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Hackernoon logoHelpful CSS Selectors by@jpablomgil

Helpful CSS Selectors

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@jpablomgilJuan Pablo Gil

A CSS selector is a set of rules which will allow us to style any HTML element. In CSS there are many different selectors, they will also explain in detail and a descriptive example of each of them.

Global or Universal Selector

You could say that this selector is the one that occupies the most people that are starting. Its operation of this selector is to select all the elements that the page will contain.

* { margin : 0; }

The universal selector is indicated by an asterisk ( * ). In spite of its simplicity, it is not used, since it is difficult for the same style to be applied to all the elements of a page. But, it is usually combined with other selectors.

Element Type or label selector

This selector takes all the elements of the page whose HTML tag matches the value of the selector. The following example selects all <h1> of the page:

h1 {
  ...
}

To use this selector, it is only necessary to say the name of an HTML tag (without the characters “ 

< >
 ” ) corresponding to the elements to be selected.

The following example applies different styles to the headlines of an HTML page:

h1 {
  font-size: 32px;
}
h2 {
  color: coral ;
}
h3 {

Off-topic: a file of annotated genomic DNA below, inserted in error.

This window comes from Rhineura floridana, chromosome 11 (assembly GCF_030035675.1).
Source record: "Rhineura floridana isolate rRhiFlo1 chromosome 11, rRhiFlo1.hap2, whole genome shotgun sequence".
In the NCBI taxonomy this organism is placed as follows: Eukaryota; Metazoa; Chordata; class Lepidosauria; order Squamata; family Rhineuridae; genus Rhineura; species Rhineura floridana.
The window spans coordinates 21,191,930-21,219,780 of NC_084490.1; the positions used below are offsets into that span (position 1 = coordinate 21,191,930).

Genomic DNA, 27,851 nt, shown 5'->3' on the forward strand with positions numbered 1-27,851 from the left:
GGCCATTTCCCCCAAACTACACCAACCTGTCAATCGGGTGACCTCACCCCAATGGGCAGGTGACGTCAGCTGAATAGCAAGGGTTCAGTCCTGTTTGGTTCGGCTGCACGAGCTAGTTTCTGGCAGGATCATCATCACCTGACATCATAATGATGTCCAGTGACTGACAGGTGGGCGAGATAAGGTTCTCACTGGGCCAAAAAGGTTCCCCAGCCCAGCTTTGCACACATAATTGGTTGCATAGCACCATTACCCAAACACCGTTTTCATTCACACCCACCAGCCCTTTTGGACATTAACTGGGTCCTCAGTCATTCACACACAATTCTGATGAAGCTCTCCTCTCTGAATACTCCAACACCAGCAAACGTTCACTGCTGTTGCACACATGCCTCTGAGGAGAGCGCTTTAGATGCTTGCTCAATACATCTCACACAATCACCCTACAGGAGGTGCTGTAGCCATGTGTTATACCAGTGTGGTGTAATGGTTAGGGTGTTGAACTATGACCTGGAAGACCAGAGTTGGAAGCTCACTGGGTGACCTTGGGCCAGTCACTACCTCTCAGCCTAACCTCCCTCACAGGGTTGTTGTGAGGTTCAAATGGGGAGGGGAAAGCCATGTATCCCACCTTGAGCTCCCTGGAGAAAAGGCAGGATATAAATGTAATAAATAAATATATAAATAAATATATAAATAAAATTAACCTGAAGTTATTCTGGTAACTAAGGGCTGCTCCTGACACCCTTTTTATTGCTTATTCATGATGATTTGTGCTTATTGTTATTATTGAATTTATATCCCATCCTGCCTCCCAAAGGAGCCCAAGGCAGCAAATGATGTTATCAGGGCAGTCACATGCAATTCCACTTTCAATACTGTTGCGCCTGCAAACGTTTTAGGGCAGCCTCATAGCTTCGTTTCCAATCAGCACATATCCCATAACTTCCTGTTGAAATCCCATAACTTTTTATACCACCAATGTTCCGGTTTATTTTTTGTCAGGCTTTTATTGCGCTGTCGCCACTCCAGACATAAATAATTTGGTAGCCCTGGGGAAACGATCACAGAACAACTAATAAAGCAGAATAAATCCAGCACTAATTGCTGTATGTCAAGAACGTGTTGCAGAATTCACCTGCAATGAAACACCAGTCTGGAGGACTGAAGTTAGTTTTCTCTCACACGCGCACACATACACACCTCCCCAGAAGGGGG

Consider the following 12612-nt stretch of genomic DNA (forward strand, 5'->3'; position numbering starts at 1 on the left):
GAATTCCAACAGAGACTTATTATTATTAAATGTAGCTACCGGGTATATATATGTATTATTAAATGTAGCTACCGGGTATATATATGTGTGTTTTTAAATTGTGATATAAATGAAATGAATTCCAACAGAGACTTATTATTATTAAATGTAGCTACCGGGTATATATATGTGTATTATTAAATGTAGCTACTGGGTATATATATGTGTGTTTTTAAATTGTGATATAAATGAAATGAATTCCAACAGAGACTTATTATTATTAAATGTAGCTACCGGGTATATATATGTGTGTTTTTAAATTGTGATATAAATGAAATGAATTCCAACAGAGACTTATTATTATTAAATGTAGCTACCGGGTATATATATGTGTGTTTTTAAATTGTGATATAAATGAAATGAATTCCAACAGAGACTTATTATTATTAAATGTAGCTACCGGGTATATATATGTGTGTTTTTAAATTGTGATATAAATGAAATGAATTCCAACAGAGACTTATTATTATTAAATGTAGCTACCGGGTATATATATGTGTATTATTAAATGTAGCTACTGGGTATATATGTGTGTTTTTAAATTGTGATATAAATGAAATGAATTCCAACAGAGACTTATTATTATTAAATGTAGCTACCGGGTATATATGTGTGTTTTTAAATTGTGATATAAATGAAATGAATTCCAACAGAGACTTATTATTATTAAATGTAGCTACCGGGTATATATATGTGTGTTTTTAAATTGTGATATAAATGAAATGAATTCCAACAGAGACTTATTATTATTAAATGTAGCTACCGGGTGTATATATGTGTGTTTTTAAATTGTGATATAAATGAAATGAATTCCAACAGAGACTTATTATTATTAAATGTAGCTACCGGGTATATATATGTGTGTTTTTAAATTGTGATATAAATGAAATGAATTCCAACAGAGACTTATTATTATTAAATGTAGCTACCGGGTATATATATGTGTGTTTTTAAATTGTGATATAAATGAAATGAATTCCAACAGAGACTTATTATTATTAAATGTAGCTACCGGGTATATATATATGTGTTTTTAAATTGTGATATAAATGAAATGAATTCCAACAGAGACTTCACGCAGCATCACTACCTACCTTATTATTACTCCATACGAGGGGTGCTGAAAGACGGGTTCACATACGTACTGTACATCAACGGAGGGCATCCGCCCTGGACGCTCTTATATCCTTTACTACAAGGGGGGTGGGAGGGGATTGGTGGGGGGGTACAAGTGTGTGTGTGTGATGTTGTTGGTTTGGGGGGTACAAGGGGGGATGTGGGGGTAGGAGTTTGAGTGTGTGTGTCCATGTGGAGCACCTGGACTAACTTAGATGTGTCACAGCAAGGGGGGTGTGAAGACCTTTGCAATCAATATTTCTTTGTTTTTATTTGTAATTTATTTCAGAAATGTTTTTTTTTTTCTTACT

color: black;
  opacity : 0.8;
}

If you want to apply the same styles to two different elements, you can chain the selectors. In this case, CSS allows you to group all individual rules into a single rule with many selectors. To do this, all selectors separated by a comma (,) are included and the result is that the following CSS rule is equal to the three previous rules:

h2, h3, h4 {
  color: balck ;
  font-weight: Bold ;
  opacity: 0.7;
  font-family: Arial, Helvetica, sans-serif;
}

In complex style sheets, it is common to group the properties of several elements into a single CSS rule, and then define the specific properties of those elements. The following example first establishes the common properties of section titles (color and typeface) and then sets the font size of each of them:

h2 {font -size25px ; }
h3 {font -size20px ; }
h4 { font -size 15px ; }

Descending selector

Select the elements found within other elements. An element is descended from another when it is between the opening and closing labels of the other element.

The selector in the following example selects all < span > elements of the page that are within a < nav > element:

<nav>
   <span> txt1 </span>   
   <a href ="...">
     <span> txt2 </span> 
   </ a >
 </nav>

The nav span selector selects txt2. The reason is that, in the descending selector, one element does not have to be a direct descendant of the other. The only condition is that an element must be within another element, regardless of the level of depth it is in.

The rest of the < span > elements of the page that are not within an <nav>  element do not apply the above CSS rule.

Descending selectors allow you to increase the accuracy of the type or label selector. This, using the descending selector it is possible to apply different styles to elements of the same type. The following example extends the previous sample color and black and emphasis throughout the text <a> contained within a < span >:

span a {color : black ; text-decoration: none;   }

With the above CSS rules:

  • The elements 
    < a >
     found within an element < span > is shown in black and emphasis.
  • The rest of the items 
    < a >